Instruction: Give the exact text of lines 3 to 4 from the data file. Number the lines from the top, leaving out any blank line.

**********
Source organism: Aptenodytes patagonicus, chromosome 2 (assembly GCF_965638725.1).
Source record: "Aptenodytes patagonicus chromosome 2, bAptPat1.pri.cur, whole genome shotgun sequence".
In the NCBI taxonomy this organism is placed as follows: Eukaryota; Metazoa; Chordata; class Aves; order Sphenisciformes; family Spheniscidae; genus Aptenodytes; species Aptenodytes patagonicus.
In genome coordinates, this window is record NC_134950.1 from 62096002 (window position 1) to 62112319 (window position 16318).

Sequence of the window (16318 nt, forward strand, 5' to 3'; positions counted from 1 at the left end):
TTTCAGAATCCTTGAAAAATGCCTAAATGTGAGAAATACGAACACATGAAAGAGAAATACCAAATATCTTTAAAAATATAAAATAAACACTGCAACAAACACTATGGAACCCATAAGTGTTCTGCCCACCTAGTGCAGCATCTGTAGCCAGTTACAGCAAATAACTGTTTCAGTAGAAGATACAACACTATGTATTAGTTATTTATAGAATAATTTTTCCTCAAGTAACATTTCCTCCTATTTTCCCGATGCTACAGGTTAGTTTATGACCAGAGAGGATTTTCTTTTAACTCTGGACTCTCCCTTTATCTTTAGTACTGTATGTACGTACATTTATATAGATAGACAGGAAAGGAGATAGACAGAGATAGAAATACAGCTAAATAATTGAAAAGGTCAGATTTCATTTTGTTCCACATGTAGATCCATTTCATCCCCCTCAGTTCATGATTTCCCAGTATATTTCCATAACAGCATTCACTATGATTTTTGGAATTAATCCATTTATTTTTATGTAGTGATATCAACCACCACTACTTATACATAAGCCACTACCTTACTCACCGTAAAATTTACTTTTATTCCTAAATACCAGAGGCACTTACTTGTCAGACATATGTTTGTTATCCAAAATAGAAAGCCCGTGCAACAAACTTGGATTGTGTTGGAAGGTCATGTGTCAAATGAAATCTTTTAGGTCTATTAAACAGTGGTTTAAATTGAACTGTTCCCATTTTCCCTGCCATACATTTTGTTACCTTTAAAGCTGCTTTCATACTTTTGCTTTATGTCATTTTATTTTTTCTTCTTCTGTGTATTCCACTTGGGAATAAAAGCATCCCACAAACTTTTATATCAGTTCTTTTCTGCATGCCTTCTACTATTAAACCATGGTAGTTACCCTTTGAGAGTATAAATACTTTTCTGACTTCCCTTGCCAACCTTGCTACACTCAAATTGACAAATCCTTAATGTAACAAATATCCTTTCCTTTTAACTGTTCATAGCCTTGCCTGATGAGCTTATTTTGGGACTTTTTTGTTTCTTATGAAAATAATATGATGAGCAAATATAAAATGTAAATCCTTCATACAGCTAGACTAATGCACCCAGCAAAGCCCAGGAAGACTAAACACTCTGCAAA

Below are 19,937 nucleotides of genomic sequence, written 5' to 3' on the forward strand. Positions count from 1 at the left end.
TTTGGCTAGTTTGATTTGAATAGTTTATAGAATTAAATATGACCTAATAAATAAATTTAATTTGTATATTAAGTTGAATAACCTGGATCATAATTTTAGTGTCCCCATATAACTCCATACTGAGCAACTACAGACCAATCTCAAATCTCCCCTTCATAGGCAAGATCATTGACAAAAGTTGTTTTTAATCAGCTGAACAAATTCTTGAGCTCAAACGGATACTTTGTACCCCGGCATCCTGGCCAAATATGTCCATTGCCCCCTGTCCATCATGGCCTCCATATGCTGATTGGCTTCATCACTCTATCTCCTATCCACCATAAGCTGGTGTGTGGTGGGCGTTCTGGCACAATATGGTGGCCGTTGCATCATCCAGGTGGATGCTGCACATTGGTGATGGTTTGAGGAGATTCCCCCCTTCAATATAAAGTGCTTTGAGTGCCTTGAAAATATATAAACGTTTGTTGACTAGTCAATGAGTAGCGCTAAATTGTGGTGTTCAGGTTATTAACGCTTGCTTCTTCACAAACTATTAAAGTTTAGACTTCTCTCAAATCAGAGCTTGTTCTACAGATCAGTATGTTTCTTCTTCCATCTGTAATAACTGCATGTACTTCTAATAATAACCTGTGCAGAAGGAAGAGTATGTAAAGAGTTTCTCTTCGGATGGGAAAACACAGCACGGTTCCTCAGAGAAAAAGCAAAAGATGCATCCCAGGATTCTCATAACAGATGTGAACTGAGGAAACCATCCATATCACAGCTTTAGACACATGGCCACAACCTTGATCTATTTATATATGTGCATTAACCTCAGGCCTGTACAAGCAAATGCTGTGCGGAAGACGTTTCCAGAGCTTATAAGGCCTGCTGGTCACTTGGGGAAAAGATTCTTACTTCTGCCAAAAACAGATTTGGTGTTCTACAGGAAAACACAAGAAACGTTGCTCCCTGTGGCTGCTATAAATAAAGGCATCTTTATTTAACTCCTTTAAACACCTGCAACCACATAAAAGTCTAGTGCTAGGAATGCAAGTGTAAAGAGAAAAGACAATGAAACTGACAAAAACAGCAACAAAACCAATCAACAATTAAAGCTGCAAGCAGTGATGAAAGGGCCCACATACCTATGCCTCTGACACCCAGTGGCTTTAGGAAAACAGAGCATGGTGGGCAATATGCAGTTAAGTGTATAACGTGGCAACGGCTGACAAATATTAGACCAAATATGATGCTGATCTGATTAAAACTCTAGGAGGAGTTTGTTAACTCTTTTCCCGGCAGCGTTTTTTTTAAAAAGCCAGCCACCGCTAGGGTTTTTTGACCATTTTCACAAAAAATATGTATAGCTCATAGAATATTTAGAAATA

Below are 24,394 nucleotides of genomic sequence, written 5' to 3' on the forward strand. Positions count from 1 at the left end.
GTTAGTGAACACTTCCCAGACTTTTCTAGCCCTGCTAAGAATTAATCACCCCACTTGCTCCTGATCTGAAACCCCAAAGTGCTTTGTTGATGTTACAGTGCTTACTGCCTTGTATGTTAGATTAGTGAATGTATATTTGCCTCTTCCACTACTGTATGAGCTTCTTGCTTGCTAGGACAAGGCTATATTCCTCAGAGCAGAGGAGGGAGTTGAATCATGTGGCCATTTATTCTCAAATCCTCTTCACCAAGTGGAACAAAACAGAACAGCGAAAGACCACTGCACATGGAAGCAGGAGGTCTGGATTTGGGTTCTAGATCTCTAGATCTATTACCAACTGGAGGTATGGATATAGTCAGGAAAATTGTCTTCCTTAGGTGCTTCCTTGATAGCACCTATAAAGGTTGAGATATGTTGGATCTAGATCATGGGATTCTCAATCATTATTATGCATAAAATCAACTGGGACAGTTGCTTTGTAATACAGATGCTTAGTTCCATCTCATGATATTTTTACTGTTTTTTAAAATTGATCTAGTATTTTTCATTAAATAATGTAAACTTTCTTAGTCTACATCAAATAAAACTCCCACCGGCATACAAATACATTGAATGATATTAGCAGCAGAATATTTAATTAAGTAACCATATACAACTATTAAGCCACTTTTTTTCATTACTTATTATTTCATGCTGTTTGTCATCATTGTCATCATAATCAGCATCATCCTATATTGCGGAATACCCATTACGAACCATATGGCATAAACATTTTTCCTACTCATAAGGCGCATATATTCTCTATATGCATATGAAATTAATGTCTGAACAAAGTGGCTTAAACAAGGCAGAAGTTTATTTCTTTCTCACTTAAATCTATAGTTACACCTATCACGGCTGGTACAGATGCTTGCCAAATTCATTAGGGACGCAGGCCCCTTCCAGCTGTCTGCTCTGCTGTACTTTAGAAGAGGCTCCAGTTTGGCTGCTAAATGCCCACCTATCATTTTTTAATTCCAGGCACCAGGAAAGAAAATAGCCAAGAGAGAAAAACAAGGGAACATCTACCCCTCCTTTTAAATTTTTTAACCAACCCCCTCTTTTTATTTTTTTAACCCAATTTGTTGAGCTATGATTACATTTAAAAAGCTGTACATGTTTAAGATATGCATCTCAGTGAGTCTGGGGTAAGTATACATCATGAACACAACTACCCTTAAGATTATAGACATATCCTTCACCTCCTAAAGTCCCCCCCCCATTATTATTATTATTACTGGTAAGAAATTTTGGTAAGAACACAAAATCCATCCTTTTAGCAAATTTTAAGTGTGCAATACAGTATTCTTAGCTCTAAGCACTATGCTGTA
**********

In the NCBI taxonomy this organism is placed as follows: Eukaryota; Metazoa; Chordata; class Aves; order Sphenisciformes; family Spheniscidae; genus Aptenodytes; species Aptenodytes patagonicus.
In genome coordinates, this window is record NC_134950.1 from 62096002 (window position 1) to 62112319 (window position 16318).